‘Branding’ is a vital component of any successful modern business strategy. But what defines a brand? How do you know if your branding is effective? How do you know if your brand is truly conveying the message that defines your organization’s vision, commitment and values? How do you ensure that the energy you put into your sustainability initiatives is working to maximize your brand’s appeal?
On May 17, 2012, over 100 sustainability change agents gathered to listen and share with Tim Faveri, Director, Sustainability and Responsibility, at Tim Hortons. Faveri presented his understanding of what truly defines the Tim Hortons brand – it is about so much more than coffee. Their stores are owned and operated by local community members, and the company is actively committed to community building at both the local and national level through such initiatives as support of local sports teams and the Tim Hortons Children’s Foundation. Tim Hortons is part of the Canadian national identity. It is a challenge to find a Canadian who doesn’t know the meaning of the term ‘Double double’ or can’t direct you from their home to the closest ‘Timmies’.
One of the great things about the TSSS audience is that while people aren’t afraid to ask hard questions, they recognize that hard questions often don’t have simple answers. When asked why the company isn’t focusing more on reducing litter from their disposable cups, Faveri outlined initiatives such as in store recycling stations, the 10-cent price reduction for customers who bring in their own mugs and their Litter Awareness Program. But he also explained to the audience that while the cups are the waste that is most visible to consumers, it is not the major component of the waste stream from the operation of Tim Hortons restaurants. That dubious distinction is held by organic waste and Tim Hortons has made real strides in reducing organic waste in recent years.
After Faveri addressed the audience for about 40 minutes, the small group breakout session began with the question, “Understanding that resources in any company are limited and that choices have to be made, should Tim Hortons direct its energy on the visible (e.g. cups) or the invisible (e.g. supply chain)?”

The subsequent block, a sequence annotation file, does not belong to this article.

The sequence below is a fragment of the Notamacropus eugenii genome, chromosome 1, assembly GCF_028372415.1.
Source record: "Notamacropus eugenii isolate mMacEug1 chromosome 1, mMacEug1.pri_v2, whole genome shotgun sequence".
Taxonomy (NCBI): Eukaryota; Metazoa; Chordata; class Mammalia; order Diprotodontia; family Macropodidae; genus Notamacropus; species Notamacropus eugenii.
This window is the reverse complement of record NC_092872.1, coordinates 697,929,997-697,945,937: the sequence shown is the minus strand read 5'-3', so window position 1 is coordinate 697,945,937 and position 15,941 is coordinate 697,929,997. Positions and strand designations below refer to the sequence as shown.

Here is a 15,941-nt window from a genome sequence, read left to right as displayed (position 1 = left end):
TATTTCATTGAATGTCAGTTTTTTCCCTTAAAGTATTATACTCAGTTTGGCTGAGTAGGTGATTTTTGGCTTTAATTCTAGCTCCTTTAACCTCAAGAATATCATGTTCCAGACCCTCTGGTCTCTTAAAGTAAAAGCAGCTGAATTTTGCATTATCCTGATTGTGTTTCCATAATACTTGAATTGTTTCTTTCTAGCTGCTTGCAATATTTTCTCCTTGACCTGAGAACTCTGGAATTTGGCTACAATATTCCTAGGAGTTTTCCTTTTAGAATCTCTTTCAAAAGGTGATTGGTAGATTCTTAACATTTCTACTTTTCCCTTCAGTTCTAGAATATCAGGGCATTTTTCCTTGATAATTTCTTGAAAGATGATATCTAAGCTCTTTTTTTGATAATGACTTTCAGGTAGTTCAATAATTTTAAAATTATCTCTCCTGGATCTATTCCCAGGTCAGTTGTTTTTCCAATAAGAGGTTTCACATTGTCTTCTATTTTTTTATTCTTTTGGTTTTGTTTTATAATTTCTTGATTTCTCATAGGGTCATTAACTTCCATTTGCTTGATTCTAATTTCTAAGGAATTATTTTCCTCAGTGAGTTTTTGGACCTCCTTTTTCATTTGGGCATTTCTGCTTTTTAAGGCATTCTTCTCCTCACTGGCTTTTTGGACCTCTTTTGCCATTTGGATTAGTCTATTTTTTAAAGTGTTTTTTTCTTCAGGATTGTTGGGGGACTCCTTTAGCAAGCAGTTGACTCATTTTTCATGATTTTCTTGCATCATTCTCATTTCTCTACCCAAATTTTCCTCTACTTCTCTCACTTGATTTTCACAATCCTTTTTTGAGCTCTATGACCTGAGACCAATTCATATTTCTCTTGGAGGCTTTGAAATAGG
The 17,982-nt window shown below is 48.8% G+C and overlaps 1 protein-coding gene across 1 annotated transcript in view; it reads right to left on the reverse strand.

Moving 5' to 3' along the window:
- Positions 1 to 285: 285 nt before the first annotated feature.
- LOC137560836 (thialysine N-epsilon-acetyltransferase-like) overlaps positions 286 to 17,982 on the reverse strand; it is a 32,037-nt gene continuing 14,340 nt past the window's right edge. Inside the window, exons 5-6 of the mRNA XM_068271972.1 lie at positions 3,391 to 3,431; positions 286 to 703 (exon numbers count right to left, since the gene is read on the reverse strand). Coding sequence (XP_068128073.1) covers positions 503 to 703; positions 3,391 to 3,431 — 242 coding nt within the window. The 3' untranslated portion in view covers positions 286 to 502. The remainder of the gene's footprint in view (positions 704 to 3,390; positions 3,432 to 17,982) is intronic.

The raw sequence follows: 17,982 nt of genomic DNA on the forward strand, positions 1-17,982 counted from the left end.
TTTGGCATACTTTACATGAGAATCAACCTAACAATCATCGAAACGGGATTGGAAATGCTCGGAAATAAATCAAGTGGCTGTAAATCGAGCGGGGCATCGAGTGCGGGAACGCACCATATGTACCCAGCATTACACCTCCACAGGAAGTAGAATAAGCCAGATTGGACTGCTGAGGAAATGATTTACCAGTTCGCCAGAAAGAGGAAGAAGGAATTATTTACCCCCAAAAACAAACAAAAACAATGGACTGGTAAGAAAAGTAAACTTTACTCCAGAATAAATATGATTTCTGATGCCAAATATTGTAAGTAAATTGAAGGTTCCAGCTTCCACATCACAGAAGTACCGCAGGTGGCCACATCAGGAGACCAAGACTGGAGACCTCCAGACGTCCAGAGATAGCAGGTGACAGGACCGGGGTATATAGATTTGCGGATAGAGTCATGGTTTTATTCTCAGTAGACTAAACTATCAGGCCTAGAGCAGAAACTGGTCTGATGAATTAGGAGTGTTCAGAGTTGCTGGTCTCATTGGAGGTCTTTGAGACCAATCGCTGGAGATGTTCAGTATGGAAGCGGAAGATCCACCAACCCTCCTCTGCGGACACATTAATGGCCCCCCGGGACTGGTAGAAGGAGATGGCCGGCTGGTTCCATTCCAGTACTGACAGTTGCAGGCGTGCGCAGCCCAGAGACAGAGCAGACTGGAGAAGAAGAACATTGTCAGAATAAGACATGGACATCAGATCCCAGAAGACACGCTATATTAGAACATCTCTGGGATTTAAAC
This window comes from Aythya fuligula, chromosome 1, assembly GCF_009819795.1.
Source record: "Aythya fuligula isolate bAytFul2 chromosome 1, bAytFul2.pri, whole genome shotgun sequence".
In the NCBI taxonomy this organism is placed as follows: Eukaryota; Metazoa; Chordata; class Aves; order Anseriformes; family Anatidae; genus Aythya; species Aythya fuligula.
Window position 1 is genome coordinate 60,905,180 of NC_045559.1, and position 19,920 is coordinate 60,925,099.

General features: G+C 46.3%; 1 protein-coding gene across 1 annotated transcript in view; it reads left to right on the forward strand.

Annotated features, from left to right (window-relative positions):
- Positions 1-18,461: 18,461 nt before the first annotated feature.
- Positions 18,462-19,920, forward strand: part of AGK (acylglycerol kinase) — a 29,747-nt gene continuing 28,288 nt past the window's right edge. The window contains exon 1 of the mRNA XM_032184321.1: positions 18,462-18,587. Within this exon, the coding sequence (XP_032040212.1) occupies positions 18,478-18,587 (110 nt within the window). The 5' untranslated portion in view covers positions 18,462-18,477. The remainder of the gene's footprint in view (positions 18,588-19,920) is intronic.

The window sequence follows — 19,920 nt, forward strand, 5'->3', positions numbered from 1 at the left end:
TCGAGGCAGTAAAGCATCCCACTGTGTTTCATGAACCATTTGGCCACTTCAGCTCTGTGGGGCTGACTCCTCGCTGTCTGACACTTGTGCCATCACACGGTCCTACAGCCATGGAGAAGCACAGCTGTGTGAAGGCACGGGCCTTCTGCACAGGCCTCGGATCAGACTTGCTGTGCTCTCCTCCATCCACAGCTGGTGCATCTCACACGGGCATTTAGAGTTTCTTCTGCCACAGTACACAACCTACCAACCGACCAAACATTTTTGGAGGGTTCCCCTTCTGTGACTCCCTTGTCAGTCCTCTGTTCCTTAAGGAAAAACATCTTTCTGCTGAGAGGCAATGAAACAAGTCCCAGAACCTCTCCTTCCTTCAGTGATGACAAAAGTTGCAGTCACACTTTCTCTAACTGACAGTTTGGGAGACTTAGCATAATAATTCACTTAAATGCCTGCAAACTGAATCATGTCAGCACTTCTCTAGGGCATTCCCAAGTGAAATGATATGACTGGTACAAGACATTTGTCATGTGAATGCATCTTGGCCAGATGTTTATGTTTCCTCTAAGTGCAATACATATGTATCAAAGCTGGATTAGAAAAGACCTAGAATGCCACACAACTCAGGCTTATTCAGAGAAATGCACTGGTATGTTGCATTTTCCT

Many of the small discussion groups began by immediately arguing amongst themselves over whether this was even a ‘fair’ question. The premise of the question seemed to assume that Tim Hortons should make a choice between the potential brand benefit of reducing visible cup waste from their operations and the potential cost savings of supply chain initiatives. Many in the audience argued that this was a distinction that was both simplistic and unhelpful. Branding and cost savings are certainly not mutually exclusive. Initiatives to reduce and/or recycle cup waste can realize both immediate and long term cost savings – Faveri shared the story of how Tim Hortons became the first “quick-service” restaurant company in North America to use a waste material (hot drink cup) and manufacture it into another product in their restaurant (carry-out tray). These are the types of innovations that are born of a commitment to sustainability and lead to new, more fiscally responsible, ways of doing business.
The breakout groups also generated a number of ideas for Tim Hortons to explore. For example, one group suggested that one of the challenges of getting customers to bring in their own reusable travel mugs, despite a 10 cent incentive, is that Tim Hortons’ highly successful ‘Rrrroll up the rim to win’ campaign acts as encouragement to use disposable cups – it was suggested that this could be resolved by offering two ‘free entries’ in this contest to anyone who brings in their own mug.
While fictional character Yoda of Star Wars may have believed, “Do or do not… there is no try,” the real-life attendees at TSSS events recognize that it is the trying that is a vital part of the sustainability journey. While Tim Hortons still has many milestones they hope to reach, they continue to move forward with a clear vision, defined goals and commitments expressed in their annual Sustainability and Responsibility Report, and a genuine understanding of the complexity of the issues that they face.
One of the most complex issues faced by Tim Hortons is no surprise, given the nature of their business – determining the most sustainable approach to their coffee supply chain. As Faveri explained, coffee is the second most traded commodity in the world, behind petroleum. A simplistic view of the coffee supply chain might suggest that Tim Hortons should simply source their coffee from one of the established eco-labels such as ‘Fair Trade’ but Tim Hortons has taken a different approach, one driven by ethics and transparency. Through the Tim Hortons Coffee Partnership, they strive to empower farmers in key economic, social and environmental areas that will improve their coffee business and their lives.
We conclude with another thought from Yoda. When young Luke Skywalker said to Yoda, “I can’t believe it,” Yoda replied simply, “That is why you fail.” TSSS is about bringing people together who know that the first step in succeeding along their journey is to believe in the proven business case for sustainability, no matter how many fair or unfair challenges they may face along the way.